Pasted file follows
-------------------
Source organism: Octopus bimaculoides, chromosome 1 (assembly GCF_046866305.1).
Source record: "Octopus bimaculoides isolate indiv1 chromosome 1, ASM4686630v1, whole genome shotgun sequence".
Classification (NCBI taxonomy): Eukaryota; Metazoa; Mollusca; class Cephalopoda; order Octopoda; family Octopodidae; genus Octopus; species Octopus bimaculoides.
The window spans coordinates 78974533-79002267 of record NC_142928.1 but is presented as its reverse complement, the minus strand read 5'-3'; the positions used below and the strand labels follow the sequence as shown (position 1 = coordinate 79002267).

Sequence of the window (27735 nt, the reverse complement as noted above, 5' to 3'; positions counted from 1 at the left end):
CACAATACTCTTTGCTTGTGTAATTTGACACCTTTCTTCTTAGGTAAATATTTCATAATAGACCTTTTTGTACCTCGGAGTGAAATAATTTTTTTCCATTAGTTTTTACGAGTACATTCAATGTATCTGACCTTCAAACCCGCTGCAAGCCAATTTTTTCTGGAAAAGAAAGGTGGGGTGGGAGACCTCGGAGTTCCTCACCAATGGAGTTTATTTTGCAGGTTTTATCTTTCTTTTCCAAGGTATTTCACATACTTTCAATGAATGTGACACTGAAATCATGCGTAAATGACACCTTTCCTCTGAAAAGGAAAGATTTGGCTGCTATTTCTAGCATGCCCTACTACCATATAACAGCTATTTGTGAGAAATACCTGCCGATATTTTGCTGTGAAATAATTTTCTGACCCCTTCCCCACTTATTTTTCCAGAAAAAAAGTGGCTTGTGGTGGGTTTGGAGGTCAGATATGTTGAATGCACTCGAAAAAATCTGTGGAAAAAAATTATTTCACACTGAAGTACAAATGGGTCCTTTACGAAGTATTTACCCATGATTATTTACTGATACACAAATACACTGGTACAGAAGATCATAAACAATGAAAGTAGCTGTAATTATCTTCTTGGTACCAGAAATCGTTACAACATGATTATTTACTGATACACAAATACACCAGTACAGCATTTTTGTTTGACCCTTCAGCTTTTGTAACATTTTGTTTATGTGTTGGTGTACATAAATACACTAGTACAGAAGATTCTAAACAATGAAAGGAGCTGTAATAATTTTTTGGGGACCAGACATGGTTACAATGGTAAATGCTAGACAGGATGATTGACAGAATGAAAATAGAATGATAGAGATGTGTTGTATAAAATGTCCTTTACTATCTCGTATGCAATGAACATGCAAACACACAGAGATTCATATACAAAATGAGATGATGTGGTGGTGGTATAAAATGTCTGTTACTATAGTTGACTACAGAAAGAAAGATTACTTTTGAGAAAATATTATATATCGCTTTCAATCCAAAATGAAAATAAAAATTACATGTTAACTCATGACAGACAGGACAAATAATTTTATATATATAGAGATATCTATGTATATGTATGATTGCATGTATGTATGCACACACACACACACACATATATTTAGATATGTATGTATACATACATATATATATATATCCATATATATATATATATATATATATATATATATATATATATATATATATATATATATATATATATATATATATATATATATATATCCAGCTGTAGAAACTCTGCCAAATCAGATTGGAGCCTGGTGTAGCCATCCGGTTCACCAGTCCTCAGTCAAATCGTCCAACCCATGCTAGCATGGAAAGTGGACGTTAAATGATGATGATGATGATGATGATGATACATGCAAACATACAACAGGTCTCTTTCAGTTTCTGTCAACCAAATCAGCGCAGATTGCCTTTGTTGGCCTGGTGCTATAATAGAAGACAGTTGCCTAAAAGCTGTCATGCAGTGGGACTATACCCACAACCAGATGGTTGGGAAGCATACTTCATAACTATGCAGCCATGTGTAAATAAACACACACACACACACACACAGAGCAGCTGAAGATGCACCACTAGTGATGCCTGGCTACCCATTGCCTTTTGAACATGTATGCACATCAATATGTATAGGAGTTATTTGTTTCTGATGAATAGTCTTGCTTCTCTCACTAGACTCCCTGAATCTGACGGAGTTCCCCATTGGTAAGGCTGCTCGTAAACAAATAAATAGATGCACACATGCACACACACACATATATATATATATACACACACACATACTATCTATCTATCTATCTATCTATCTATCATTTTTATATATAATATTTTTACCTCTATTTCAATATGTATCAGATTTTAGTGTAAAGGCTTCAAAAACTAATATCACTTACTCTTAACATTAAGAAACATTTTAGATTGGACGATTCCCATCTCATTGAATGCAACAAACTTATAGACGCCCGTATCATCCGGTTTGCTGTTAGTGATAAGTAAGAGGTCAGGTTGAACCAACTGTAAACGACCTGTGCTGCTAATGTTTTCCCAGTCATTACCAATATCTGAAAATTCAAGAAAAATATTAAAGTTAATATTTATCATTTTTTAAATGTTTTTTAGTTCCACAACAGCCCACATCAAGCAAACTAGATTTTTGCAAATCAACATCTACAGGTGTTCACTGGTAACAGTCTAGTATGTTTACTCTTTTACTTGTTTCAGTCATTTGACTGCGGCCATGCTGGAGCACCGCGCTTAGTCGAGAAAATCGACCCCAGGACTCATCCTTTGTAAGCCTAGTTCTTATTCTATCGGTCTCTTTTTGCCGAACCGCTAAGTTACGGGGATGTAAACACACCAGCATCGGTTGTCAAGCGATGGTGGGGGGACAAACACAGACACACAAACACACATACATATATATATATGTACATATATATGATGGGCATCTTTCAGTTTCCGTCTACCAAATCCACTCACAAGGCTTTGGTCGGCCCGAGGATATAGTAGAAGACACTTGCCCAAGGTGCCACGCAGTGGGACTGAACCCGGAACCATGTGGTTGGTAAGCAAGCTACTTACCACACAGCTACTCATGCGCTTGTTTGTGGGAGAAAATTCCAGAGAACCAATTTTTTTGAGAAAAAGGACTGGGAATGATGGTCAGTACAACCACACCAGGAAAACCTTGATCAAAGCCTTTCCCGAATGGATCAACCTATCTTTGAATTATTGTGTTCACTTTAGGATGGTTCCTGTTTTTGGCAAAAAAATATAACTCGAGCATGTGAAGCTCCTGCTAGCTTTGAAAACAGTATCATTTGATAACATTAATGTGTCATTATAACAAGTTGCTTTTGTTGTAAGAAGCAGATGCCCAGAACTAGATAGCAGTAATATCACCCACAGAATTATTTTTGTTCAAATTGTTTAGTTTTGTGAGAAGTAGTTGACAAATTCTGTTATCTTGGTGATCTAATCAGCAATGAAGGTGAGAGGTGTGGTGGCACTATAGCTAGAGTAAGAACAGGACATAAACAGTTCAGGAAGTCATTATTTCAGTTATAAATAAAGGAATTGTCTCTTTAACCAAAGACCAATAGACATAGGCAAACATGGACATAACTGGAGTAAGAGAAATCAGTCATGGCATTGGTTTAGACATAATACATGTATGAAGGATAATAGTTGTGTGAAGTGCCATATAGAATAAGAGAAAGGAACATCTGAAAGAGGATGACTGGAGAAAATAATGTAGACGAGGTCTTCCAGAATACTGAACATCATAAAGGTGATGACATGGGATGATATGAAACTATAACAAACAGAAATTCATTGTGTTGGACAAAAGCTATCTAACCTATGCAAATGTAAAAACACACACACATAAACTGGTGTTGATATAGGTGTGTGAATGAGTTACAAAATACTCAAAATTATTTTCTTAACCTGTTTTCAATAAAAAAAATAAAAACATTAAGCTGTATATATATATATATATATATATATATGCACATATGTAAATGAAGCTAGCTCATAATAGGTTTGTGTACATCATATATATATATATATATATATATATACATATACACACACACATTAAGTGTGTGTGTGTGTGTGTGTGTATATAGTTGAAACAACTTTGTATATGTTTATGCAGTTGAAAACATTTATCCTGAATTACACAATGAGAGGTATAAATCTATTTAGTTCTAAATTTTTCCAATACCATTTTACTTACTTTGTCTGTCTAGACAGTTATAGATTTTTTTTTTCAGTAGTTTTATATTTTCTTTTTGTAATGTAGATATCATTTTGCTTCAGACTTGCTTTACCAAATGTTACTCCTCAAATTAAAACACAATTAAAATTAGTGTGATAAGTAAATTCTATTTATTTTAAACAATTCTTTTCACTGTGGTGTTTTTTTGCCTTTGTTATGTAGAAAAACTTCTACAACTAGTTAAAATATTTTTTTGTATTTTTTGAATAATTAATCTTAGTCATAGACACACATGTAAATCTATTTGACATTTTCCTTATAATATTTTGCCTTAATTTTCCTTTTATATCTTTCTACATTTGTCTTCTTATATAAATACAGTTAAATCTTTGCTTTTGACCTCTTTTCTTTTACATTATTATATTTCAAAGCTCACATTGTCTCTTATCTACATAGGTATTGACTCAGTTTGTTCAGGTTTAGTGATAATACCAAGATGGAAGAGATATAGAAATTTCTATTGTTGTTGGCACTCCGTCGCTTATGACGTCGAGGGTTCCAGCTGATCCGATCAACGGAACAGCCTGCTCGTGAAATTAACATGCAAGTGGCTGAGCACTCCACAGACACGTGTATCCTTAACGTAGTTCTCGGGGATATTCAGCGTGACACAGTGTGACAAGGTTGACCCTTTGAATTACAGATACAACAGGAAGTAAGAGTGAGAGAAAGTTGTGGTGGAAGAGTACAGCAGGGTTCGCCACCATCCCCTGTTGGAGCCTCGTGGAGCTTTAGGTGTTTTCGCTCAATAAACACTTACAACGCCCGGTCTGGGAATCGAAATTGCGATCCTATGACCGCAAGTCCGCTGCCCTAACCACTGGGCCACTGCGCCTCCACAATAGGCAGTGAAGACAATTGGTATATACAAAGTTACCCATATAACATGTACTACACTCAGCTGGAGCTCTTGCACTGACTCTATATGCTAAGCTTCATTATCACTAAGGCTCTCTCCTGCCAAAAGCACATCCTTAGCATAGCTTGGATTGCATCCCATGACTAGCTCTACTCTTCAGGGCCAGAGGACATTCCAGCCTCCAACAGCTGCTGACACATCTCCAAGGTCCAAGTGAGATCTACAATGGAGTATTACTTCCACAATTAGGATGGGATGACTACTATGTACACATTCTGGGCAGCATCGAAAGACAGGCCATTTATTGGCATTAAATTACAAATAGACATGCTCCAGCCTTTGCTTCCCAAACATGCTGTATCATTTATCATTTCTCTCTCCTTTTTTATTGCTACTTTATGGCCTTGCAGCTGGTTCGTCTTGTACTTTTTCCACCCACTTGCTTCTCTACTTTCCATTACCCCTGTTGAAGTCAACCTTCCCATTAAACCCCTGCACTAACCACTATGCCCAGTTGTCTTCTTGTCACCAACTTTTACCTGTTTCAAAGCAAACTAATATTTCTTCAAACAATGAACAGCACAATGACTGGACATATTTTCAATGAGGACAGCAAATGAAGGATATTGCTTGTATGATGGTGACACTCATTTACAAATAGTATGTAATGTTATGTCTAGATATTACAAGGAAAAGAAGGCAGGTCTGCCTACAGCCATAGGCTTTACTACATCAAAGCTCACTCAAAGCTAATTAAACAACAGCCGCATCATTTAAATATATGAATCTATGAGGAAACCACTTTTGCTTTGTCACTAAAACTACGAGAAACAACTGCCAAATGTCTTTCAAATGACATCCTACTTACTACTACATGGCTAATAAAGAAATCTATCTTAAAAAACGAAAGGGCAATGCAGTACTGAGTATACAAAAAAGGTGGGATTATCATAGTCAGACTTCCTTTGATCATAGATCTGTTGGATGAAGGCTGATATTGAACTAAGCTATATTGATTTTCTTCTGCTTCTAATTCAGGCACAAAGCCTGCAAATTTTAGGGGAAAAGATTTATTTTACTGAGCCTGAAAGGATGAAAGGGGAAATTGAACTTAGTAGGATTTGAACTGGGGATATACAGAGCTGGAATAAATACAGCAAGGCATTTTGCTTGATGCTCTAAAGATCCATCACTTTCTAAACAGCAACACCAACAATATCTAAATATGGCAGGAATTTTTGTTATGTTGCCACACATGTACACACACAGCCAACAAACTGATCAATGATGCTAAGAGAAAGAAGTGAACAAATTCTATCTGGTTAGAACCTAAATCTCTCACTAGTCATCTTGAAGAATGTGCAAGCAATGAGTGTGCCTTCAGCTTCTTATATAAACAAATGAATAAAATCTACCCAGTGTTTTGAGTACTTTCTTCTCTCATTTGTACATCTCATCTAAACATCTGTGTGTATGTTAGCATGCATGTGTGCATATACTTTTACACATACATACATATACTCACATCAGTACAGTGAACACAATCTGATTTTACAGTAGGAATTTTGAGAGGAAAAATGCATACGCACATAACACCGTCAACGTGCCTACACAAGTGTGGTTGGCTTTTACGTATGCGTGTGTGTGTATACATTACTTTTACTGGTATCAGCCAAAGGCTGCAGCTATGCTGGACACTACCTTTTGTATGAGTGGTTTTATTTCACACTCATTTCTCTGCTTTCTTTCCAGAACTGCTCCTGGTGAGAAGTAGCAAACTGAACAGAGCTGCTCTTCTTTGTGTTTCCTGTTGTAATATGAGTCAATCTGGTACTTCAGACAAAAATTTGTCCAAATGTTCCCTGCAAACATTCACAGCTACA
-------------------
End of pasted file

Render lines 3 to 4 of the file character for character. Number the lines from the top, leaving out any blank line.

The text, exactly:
Classification (NCBI taxonomy): Eukaryota; Metazoa; Mollusca; class Cephalopoda; order Octopoda; family Octopodidae; genus Octopus; species Octopus bimaculoides.
The window spans coordinates 78974533-79002267 of record NC_142928.1 but is presented as its reverse complement, the minus strand read 5'-3'; the positions used below and the strand labels follow the sequence as shown (position 1 = coordinate 79002267).